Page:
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Haus der Natur

Climate change

What is climate anyway?

Climate, weather conditions, weather - these terms describe processes that take place in the atmosphere and can be felt and measured in the form of air temperature, rainfall, wind force and duration of sunshine.

Weather covers a period of a few days.

Weather conditions range from a few weeks to several months.

Weather data from at least 30 consecutive years are analysed to describe the climate of a region.

And what is climate change?

There have always been temperature changes between warm and cold periods.  Glaciations and temperature increases have alternated over millions of years. Even in the course of the current geological era, the Holocene, there have been repeated climate fluctuations. These have had clear consequences for vegetation and thus also for fauna and humans. Not only temperatures but also rainfall has changed.

That said, since the beginning of industrialization humans have exerted an ever increasing influence on the climate. Since 1850 each of the last three decades has been warmer than the previous one.[1] Through the use of fossil fuels like coal and oil, and changes in land use - e.g. the drainage of bogs or the conversion of forests into agricultural land - human beings have been responsible for an increasing concentration of the greenhouse gases, carbon dioxide (CO2), methane (CH4) and nitrous oxide (N2O), in the atmosphere. These gases exacerbate the natural greenhouse effect with a huge number of different effects.

The carbon cycle

There is a total of around 75 billion tons of carbon on earth. 99.95% of it is stored in rock. The remaining 0.05% is found in the oceans, air, soil and living organisms. A continuous cycle is created through photosynthesis (in which carbon is bound), and respiration, (in which carbon is again released).

Plants absorb carbon dioxide from the air and convert it into biomass, such as wood. When the wood decays, the carbon dioxide is released again. This cycle has a natural balance.

But humans intervene in the cycle at many points. When they clear forests this destroys soils and the latter can no longer absorb carbon dioxide from the air. The consumption of fossil fuels also releases carbon dioxide into the atmosphere. Oceans and forests cannot fully compensate for this.

The greenhouse effect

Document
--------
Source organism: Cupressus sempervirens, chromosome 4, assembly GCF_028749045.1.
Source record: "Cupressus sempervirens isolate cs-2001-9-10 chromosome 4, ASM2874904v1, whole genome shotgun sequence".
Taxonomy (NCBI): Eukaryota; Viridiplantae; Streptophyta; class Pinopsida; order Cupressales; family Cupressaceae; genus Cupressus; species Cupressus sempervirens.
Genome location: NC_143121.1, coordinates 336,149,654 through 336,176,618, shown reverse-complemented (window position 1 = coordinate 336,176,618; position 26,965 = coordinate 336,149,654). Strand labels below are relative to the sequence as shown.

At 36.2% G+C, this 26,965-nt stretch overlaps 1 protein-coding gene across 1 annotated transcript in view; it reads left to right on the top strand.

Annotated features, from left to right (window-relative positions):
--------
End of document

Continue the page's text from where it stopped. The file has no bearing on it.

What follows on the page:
The carbon in the atmosphere is only a small part of the total carbon on Earth. Nevertheless, it has a great influence on the climate. The reason for this is the greenhouse effect:

In a greenhouse the sun's rays pass through glass panes and heat the air and soil. The glass panes retain the heat in the house. This is exactly how it works on Earth. But there is no glass here. Heat radiation is retained in the air by water vapour, carbon dioxide and other gases. Only a part is returned to space.

The natural greenhouse effect ensures that the average temperature on Earth is 15°C. This means that the temperature of the earth's atmosphere is no higher than 15°C. The greenhouse effect is also a factor in the climate. Without it, it would be much colder at minus 18°C. Humans intensify the effect by emitting carbon dioxide and other so-called greenhouse gases. This mainly occurs through our consumption of fossil fuels and the destruction of forests and soils. Then the atmosphere becomes warmer and the climate changes.

Carbon footprint

Every person in Germany causes an average emission of 10.2 tonnes of carbon dioxide (CO2) per year. This is our so-called carbon footprint: because every product we consume and every action we take causes a CO² emission.

In this sense, people living in Germany have a foot that is much too large. Every single individual can consciously reduce their CO² footprint and conserve resources by, for example, riding a bicycle more often, eating less meat or buying second-hand clothing.

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  • Bundesstadt Bonn
  • Foto: Michael Sondermann/Bundesstadt Bonn
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  • Giacomo Zucca/Bundesstadt Bonn
  • Giacomo Zucca / Bundesstadt Bonn
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